After the Congressional House Floor tour, we were on our way to our meetings with our representatives. Most of the advocates had an identical meeting load with their state senators. There are two Senators for each state. Advocates also met with their Congressperson who represented their district. Each state has a different number of State Representatives; this is based on population density.

As we headed to our meetings, I thought, how will I find my way out? There were many hallways, and they all looked similar. Finally, we went down an escalator to the underground transportation tunnel. The tunnel is only accessible by staff. Talk about VIP treatment. Thanks again, former Congressman Gregg Harper! We rode the train in the underground transportation tunnel, which was fun. I rode with Miles and his family. Miles is a self-advocate. Miles loves trains. His dad David T. was a first-time attendee and all smiles. David T. said if it were up to Miles, they would ride the train all day!

I was accompanied by fellow Fragile X parent, Georgia resident Kimberly W. and her son Andrew. Andrew is a self-advocate. Andrew was a trooper. He took time off from his job at the Home Depot to participate in Advocacy Day 2023 on Capitol Hill. With all the preparation, I still had nervous jitters. We arrived at our first meeting. The office was full of busy energy. Phones ringing, calls answered, and emails headed out. An intern called us to meet with the representative’s staffer. The staffer represented the senator or congressperson if they could not attend. I said my first word, and the rest flowed. It was just a conversation. This is a conversation I had many times before during my advocacy journey as a Fragile X parent. After the first meeting, the rest were a breeze. The day was long and rewarding.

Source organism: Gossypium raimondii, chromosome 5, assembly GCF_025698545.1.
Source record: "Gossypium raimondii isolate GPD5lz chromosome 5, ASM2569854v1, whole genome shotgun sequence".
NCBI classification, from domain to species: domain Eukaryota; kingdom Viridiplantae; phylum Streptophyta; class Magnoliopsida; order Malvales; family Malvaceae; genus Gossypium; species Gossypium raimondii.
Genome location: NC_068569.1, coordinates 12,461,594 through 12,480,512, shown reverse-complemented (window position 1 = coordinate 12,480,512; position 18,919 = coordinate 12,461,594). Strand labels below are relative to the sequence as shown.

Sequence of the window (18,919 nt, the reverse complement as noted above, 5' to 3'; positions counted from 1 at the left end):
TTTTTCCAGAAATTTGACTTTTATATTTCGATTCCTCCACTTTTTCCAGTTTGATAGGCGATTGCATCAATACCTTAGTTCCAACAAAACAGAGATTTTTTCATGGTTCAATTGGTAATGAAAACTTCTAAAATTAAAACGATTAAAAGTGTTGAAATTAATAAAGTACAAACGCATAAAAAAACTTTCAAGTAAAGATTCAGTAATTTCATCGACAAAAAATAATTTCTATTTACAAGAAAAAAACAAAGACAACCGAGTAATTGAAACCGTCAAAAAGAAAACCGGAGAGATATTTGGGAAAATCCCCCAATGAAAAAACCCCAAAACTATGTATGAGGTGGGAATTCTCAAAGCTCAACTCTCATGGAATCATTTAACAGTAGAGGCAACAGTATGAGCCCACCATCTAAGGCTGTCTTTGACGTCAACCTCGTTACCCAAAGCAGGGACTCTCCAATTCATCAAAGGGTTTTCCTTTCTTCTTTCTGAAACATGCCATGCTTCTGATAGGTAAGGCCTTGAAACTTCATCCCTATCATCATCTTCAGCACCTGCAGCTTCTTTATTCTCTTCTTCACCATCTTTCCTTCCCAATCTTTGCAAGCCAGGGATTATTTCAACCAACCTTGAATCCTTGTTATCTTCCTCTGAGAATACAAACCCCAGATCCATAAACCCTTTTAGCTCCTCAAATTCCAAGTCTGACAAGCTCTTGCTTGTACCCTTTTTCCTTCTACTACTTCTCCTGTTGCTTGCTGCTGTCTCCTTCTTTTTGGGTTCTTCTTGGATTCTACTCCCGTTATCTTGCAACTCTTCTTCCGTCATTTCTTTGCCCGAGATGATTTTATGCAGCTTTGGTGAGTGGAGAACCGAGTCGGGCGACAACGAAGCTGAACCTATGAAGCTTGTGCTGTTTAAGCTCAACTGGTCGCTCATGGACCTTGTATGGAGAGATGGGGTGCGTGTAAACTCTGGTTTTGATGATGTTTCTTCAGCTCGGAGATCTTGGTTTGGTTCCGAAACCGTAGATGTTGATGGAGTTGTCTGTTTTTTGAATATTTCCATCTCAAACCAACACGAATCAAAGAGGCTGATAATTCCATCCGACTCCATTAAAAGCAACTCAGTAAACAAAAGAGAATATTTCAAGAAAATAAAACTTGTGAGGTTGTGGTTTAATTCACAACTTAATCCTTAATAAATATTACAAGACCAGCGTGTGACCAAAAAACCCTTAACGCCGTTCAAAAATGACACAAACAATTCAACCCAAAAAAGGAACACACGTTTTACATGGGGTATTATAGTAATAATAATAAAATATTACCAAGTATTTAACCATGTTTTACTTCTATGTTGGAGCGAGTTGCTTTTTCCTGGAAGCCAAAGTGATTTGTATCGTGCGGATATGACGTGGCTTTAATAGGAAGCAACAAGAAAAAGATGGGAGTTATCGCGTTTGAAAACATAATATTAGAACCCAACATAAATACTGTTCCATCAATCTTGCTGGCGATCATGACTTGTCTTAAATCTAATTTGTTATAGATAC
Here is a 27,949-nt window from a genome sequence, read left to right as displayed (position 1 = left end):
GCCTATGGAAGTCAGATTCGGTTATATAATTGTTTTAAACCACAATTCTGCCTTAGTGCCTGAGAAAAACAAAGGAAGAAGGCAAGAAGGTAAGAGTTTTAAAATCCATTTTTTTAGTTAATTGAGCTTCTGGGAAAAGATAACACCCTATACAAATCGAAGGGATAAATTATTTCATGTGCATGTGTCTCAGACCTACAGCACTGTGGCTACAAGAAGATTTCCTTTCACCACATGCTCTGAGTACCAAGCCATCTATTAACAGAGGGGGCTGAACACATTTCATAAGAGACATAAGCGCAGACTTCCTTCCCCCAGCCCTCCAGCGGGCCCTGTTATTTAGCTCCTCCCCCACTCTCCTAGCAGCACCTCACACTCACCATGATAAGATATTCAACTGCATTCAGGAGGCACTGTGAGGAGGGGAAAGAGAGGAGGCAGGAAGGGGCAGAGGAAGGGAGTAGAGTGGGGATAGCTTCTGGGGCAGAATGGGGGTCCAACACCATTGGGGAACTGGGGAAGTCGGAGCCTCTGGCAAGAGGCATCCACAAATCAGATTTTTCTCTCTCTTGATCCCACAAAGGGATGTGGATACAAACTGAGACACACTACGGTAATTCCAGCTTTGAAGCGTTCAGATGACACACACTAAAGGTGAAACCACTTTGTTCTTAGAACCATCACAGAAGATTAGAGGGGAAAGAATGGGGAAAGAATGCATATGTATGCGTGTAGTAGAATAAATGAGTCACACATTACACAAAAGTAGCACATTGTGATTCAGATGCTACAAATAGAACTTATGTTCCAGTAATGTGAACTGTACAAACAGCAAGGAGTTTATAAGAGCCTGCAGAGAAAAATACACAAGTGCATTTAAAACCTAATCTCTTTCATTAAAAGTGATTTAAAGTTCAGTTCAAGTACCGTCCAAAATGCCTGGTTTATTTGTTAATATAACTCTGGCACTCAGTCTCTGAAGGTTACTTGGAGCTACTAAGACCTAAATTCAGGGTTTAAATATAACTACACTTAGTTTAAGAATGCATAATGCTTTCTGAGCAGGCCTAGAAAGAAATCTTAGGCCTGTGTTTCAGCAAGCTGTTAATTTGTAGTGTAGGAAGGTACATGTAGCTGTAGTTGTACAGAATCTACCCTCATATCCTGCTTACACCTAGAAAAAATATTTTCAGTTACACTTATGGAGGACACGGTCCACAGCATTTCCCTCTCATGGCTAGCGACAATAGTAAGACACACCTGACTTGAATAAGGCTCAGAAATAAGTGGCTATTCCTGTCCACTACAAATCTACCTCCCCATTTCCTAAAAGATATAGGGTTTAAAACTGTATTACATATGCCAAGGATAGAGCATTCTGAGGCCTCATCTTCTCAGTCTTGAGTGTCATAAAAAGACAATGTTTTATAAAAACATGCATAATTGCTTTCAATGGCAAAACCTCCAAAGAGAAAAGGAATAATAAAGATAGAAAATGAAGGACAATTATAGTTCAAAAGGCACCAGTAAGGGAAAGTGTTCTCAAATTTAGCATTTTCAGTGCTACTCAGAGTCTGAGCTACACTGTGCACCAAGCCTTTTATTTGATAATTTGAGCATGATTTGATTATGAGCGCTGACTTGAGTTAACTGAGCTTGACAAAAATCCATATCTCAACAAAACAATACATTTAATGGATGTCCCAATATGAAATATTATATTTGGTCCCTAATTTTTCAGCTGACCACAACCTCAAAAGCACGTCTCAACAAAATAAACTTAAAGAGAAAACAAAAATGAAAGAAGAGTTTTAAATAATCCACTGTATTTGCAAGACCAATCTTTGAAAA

At the end of Advocacy Day on Capitol Hill, I shook hands with former Congressman Gregg Harper. Who then told me he was proud of me. And to never place a ceiling on those affected by a Fragile X-associated condition.

Becoming active with the National Fragile X Foundation is very rewarding. There are many unique ways to accompany the NFXF during your journey with Fragile X. Subscribe to our weekly newsletter, fundraise to support NFXF programming, advocate with the NFXF, and share your journey with us by submitting an Xtraordinary Individual.

Jaleesa Holden

Jaleesa Holden
Jaleesa joined the NFXF team in 2023. She has experience marketing to niche audiences with brands that are person-centered. She understands the power of advocacy and its impact, especially in underserved communities, such as people living with disabilities.

Jaleesa volunteers with the Georgia Champion Project, a non-profit organization that offers free or reduced-cost boxing lessons to at-risk youth. She is also a second-generation military veteran and first-generation college graduate. She is a veteran of the U.S. Air Force Reserve and earned a bachelor’s degree in integrative studies from Clayton State University.

Jaleesa’s son, Tiger, has Fragile X Syndrome and that is why she, in her words, “can see the magnificence in simple things.” In her free time, Jaleesa enjoys writing children’s books, biking on the Atlanta beltline, binging a good Netflix show, and exploring content related to African American studies.